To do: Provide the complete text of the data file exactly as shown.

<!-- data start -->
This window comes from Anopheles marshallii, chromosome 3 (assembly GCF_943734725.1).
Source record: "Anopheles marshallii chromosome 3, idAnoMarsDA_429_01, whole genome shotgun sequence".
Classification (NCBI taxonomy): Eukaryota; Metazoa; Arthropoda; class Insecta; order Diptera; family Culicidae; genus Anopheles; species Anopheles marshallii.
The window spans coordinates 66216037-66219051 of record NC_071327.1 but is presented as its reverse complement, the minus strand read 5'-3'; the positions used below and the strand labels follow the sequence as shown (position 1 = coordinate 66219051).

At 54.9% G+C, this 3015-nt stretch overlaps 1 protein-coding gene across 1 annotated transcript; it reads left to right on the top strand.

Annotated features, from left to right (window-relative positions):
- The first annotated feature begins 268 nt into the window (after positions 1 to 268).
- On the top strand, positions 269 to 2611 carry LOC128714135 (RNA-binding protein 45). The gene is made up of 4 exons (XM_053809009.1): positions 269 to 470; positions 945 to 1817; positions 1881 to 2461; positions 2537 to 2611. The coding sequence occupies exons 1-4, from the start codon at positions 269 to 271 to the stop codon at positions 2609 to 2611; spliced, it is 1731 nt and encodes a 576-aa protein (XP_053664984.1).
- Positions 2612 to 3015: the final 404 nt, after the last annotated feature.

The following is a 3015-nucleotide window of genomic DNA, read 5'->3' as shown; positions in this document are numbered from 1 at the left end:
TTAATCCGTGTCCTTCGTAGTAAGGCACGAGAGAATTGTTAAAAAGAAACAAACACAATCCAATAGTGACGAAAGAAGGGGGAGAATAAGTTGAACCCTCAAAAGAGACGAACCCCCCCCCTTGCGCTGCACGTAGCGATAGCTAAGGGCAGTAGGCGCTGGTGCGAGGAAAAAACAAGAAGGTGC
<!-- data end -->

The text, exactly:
This window comes from Anopheles marshallii, chromosome 3 (assembly GCF_943734725.1).
Source record: "Anopheles marshallii chromosome 3, idAnoMarsDA_429_01, whole genome shotgun sequence".
Classification (NCBI taxonomy): Eukaryota; Metazoa; Arthropoda; class Insecta; order Diptera; family Culicidae; genus Anopheles; species Anopheles marshallii.
The window spans coordinates 66216037-66219051 of record NC_071327.1 but is presented as its reverse complement, the minus strand read 5'-3'; the positions used below and the strand labels follow the sequence as shown (position 1 = coordinate 66219051).

At 54.9% G+C, this 3015-nt stretch overlaps 1 protein-coding gene across 1 annotated transcript; it reads left to right on the top strand.

Annotated features, from left to right (window-relative positions):
- The first annotated feature begins 268 nt into the window (after positions 1 to 268).
- On the top strand, positions 269 to 2611 carry LOC128714135 (RNA-binding protein 45). The gene is made up of 4 exons (XM_053809009.1): positions 269 to 470; positions 945 to 1817; positions 1881 to 2461; positions 2537 to 2611. The coding sequence occupies exons 1-4, from the start codon at positions 269 to 271 to the stop codon at positions 2609 to 2611; spliced, it is 1731 nt and encodes a 576-aa protein (XP_053664984.1).
- Positions 2612 to 3015: the final 404 nt, after the last annotated feature.

The following is a 3015-nucleotide window of genomic DNA, read 5'->3' as shown; positions in this document are numbered from 1 at the left end:
TTAATCCGTGTCCTTCGTAGTAAGGCACGAGAGAATTGTTAAAAAGAAACAAACACAATCCAATAGTGACGAAAGAAGGGGGAGAATAAGTTGAACCCTCAAAAGAGACGAACCCCCCCCCTTGCGCTGCACGTAGCGATAGCTAAGGGCAGTAGGCGCTGGTGCGAGGAAAAAACAAGAAGGTGC